Please don’t encourage this veto, please don’t encourage Oklahomans to stop this pay raise. Your point is clear “Let Oklahomans make the choice of a tax hike”- and placing a tax on items that may not be totally depended on is maybe not the best idea. However, can we look at this like an emergency funding? Perhaps your group can continue your other proposals like the “audits”, etc and continue to find other avenues for teacher pay raises? Maybe some of your suggestions could be used in the next couple of years instead of the current proposal of cigarette/gas tax? But for now, this is all the teachers have. They need some relief… NOW!
    I mean no disrespect to you, but am honestly asking if, I’m your time in office, did you ever receive a pay raise? If so, how was that funded? How do teachers keep up with inflation if they never get any more money? Please stop the current veto – referendum in as much as it relates to halting the pay raise, and let my husband come back to the Great State if Oklahoma, and let us live near our grandchild!

    One more thing: if anyone is reading this- Please get the word out that the way that Mr. Coburns website reads is quite eloquent, and when the average citizen reads this, or is presented with this proposal, they may not realize that it is a veto- referendum which will ultimately place a halt on the teacher pay raise, for which Oklahomans have seemed to support! Please educate anyone you know, use your social media to educate the general public that if they sign this petition which needs ONLY 41,000 signatures, then the pay raise will be put out hold for a vote possibly as late as November! Petition signer,,, BEWARE!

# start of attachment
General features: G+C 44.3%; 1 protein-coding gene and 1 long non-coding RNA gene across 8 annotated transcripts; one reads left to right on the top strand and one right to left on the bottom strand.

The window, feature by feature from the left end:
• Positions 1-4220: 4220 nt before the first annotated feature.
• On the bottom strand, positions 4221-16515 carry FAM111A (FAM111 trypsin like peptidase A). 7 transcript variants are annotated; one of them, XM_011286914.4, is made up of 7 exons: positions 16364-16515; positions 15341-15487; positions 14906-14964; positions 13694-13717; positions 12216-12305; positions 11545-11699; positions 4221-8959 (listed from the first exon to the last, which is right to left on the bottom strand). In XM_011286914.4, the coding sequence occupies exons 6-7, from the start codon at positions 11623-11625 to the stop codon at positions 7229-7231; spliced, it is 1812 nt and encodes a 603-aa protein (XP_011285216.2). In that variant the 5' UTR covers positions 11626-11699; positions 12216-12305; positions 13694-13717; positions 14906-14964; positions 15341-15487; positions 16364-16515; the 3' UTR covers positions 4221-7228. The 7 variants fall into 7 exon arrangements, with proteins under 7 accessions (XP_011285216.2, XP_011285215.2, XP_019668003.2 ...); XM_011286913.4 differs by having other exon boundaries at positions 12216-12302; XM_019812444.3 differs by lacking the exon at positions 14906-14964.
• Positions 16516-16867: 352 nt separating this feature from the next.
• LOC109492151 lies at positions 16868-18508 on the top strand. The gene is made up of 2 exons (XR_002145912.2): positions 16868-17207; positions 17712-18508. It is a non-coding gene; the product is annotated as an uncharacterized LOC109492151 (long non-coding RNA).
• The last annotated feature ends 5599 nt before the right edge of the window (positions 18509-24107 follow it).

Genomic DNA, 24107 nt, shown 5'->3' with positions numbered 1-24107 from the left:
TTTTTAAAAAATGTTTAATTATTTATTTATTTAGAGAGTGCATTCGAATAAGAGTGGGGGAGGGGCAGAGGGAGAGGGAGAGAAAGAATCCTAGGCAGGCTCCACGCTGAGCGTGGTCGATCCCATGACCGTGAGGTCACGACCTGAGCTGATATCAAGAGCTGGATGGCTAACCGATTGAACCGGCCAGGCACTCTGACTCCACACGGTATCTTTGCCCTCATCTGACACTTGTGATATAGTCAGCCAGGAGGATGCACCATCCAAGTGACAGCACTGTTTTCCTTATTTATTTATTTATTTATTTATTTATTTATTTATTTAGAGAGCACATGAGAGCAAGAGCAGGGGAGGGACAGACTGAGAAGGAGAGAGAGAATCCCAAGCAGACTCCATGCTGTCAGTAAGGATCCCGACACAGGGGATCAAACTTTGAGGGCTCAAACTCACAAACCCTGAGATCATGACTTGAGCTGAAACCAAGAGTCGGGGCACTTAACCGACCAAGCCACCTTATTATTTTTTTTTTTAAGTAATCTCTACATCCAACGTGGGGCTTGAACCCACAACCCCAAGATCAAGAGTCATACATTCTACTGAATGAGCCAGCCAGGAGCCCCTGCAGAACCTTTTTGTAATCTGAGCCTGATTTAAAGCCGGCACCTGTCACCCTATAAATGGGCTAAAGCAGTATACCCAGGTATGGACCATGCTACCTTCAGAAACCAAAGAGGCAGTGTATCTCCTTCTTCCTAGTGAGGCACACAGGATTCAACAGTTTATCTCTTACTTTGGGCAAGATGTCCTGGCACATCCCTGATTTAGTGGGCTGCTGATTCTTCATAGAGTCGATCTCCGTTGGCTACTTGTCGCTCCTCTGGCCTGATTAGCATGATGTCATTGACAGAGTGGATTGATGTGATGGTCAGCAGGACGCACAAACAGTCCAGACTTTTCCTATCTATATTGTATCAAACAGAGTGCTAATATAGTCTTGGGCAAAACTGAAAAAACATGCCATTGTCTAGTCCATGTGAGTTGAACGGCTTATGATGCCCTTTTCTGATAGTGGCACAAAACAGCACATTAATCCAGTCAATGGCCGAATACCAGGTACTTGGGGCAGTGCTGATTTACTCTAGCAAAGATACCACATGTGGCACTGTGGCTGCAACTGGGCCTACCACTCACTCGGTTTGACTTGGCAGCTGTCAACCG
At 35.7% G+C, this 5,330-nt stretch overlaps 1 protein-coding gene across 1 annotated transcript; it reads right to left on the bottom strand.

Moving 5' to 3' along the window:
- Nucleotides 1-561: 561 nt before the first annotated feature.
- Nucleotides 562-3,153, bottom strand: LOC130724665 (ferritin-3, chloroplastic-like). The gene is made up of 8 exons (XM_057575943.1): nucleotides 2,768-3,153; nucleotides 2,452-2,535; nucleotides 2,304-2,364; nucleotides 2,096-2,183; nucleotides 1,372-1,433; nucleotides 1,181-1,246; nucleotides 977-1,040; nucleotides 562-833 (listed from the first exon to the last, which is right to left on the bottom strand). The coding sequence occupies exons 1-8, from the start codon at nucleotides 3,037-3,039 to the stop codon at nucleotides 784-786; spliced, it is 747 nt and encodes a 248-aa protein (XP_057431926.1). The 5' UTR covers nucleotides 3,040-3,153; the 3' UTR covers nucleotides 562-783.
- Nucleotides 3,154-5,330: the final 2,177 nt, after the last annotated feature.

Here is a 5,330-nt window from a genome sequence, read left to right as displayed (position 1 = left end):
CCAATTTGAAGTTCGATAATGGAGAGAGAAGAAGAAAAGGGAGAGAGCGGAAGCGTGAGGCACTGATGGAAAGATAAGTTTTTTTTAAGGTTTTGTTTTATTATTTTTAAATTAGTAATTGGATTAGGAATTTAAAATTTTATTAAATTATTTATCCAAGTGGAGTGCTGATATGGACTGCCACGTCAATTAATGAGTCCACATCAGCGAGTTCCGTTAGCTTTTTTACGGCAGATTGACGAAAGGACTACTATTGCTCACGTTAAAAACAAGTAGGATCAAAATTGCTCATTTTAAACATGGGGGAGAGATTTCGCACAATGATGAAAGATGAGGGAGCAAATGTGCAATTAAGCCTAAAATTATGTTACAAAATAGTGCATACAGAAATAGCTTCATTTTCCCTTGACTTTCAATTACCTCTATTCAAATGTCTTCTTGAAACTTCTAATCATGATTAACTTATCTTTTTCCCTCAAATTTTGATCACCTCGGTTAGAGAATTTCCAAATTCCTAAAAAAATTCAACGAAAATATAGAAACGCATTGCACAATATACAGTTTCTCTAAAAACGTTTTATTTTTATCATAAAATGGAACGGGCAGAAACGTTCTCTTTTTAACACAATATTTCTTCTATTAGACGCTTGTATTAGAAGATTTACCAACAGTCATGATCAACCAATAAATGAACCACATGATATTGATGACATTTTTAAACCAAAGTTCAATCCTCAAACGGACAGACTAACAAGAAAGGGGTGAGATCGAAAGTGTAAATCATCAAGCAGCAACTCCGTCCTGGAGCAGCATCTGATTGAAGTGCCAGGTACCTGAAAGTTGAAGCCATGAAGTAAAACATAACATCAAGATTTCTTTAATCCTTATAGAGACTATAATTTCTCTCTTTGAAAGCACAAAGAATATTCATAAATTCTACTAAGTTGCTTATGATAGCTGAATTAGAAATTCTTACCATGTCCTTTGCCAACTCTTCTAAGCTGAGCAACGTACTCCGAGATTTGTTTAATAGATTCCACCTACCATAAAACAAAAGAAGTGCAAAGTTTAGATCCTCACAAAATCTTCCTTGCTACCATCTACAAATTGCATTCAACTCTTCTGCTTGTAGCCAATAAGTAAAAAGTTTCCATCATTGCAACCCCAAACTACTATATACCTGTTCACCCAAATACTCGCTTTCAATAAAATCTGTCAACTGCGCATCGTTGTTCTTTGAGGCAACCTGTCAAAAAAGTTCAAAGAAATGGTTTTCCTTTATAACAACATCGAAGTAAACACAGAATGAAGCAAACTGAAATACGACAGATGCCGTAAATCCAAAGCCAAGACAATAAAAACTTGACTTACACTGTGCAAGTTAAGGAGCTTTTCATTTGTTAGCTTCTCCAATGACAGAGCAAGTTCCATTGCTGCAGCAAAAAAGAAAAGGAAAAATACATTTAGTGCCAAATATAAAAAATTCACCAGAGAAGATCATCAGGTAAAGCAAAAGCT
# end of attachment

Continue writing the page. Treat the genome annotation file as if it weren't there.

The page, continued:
11. Thank you Tom for standing up for our right to vote on increase taxes. People think that this happened over night but the current education issue has taken 10 plus years to come full term. It can not be fixed over night. Yes the state legislation has removed the money from casinos and lottery that was to go to education from their budget to spend monies elsewhere but people blaming those who just got into office in February need to start where it began with Brad Henry and everyone who has held office since then accountable.